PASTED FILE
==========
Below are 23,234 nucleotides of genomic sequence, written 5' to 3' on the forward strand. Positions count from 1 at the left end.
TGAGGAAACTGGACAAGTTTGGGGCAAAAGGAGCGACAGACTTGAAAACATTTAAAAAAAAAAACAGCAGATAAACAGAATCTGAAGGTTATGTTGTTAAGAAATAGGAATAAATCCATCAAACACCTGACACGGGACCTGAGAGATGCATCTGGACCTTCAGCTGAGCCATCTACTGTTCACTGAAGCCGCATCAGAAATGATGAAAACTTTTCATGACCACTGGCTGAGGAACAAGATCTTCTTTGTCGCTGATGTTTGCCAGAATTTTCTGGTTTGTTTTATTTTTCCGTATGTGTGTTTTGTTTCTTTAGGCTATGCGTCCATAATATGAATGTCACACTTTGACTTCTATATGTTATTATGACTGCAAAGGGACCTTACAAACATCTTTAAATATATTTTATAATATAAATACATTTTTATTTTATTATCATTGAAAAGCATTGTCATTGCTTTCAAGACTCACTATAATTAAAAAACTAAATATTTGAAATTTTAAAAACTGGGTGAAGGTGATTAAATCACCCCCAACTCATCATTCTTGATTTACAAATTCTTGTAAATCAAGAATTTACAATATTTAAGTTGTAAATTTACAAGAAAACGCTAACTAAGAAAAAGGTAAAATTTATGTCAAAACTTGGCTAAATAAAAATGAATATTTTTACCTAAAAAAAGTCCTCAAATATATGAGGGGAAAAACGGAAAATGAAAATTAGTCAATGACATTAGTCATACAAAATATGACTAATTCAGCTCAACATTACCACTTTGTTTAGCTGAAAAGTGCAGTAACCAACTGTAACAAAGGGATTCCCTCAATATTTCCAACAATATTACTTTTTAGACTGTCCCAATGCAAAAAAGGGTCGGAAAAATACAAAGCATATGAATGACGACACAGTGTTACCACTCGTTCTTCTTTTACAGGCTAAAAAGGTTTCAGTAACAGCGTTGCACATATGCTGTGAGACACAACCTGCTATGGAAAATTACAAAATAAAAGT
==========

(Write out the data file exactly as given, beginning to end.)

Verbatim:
Below are 23,234 nucleotides of genomic sequence, written 5' to 3' on the forward strand. Positions count from 1 at the left end.
TGAGGAAACTGGACAAGTTTGGGGCAAAAGGAGCGACAGACTTGAAAACATTTAAAAAAAAAAACAGCAGATAAACAGAATCTGAAGGTTATGTTGTTAAGAAATAGGAATAAATCCATCAAACACCTGACACGGGACCTGAGAGATGCATCTGGACCTTCAGCTGAGCCATCTACTGTTCACTGAAGCCGCATCAGAAATGATGAAAACTTTTCATGACCACTGGCTGAGGAACAAGATCTTCTTTGTCGCTGATGTTTGCCAGAATTTTCTGGTTTGTTTTATTTTTCCGTATGTGTGTTTTGTTTCTTTAGGCTATGCGTCCATAATATGAATGTCACACTTTGACTTCTATATGTTATTATGACTGCAAAGGGACCTTACAAACATCTTTAAATATATTTTATAATATAAATACATTTTTATTTTATTATCATTGAAAAGCATTGTCATTGCTTTCAAGACTCACTATAATTAAAAAACTAAATATTTGAAATTTTAAAAACTGGGTGAAGGTGATTAAATCACCCCCAACTCATCATTCTTGATTTACAAATTCTTGTAAATCAAGAATTTACAATATTTAAGTTGTAAATTTACAAGAAAACGCTAACTAAGAAAAAGGTAAAATTTATGTCAAAACTTGGCTAAATAAAAATGAATATTTTTACCTAAAAAAAGTCCTCAAATATATGAGGGGAAAAACGGAAAATGAAAATTAGTCAATGACATTAGTCATACAAAATATGACTAATTCAGCTCAACATTACCACTTTGTTTAGCTGAAAAGTGCAGTAACCAACTGTAACAAAGGGATTCCCTCAATATTTCCAACAATATTACTTTTTAGACTGTCCCAATGCAAAAAAGGGTCGGAAAAATACAAAGCATATGAATGACGACACAGTGTTACCACTCGTTCTTCTTTTACAGGCTAAAAAGGTTTCAGTAACAGCGTTGCACATATGCTGTGAGACACAACCTGCTATGGAAAATTACAAAATAAAAGT